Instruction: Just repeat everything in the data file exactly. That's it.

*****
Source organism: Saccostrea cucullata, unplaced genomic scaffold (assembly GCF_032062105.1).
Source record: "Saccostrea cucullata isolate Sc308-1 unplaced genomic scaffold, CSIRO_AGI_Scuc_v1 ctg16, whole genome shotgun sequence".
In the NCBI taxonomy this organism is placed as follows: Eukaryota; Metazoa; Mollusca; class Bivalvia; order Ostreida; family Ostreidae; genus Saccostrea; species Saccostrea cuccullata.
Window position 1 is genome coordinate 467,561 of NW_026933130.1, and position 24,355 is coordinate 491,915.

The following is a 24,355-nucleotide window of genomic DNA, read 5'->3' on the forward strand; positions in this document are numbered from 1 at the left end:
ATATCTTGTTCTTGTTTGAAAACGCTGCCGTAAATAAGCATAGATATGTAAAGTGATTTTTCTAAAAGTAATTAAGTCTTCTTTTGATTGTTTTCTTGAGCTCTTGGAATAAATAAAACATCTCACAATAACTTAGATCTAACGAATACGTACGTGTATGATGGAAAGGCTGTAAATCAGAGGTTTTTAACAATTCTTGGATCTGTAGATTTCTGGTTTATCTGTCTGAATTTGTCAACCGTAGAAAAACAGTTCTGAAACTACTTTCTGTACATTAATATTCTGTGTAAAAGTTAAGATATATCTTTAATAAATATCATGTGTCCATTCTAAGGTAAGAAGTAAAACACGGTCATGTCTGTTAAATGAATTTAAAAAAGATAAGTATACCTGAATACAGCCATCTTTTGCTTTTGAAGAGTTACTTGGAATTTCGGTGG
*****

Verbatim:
Source organism: Saccostrea cucullata, unplaced genomic scaffold (assembly GCF_032062105.1).
Source record: "Saccostrea cucullata isolate Sc308-1 unplaced genomic scaffold, CSIRO_AGI_Scuc_v1 ctg16, whole genome shotgun sequence".
In the NCBI taxonomy this organism is placed as follows: Eukaryota; Metazoa; Mollusca; class Bivalvia; order Ostreida; family Ostreidae; genus Saccostrea; species Saccostrea cuccullata.
Window position 1 is genome coordinate 467,561 of NW_026933130.1, and position 24,355 is coordinate 491,915.

The following is a 24,355-nucleotide window of genomic DNA, read 5'->3' on the forward strand; positions in this document are numbered from 1 at the left end:
ATATCTTGTTCTTGTTTGAAAACGCTGCCGTAAATAAGCATAGATATGTAAAGTGATTTTTCTAAAAGTAATTAAGTCTTCTTTTGATTGTTTTCTTGAGCTCTTGGAATAAATAAAACATCTCACAATAACTTAGATCTAACGAATACGTACGTGTATGATGGAAAGGCTGTAAATCAGAGGTTTTTAACAATTCTTGGATCTGTAGATTTCTGGTTTATCTGTCTGAATTTGTCAACCGTAGAAAAACAGTTCTGAAACTACTTTCTGTACATTAATATTCTGTGTAAAAGTTAAGATATATCTTTAATAAATATCATGTGTCCATTCTAAGGTAAGAAGTAAAACACGGTCATGTCTGTTAAATGAATTTAAAAAAGATAAGTATACCTGAATACAGCCATCTTTTGCTTTTGAAGAGTTACTTGGAATTTCGGTGG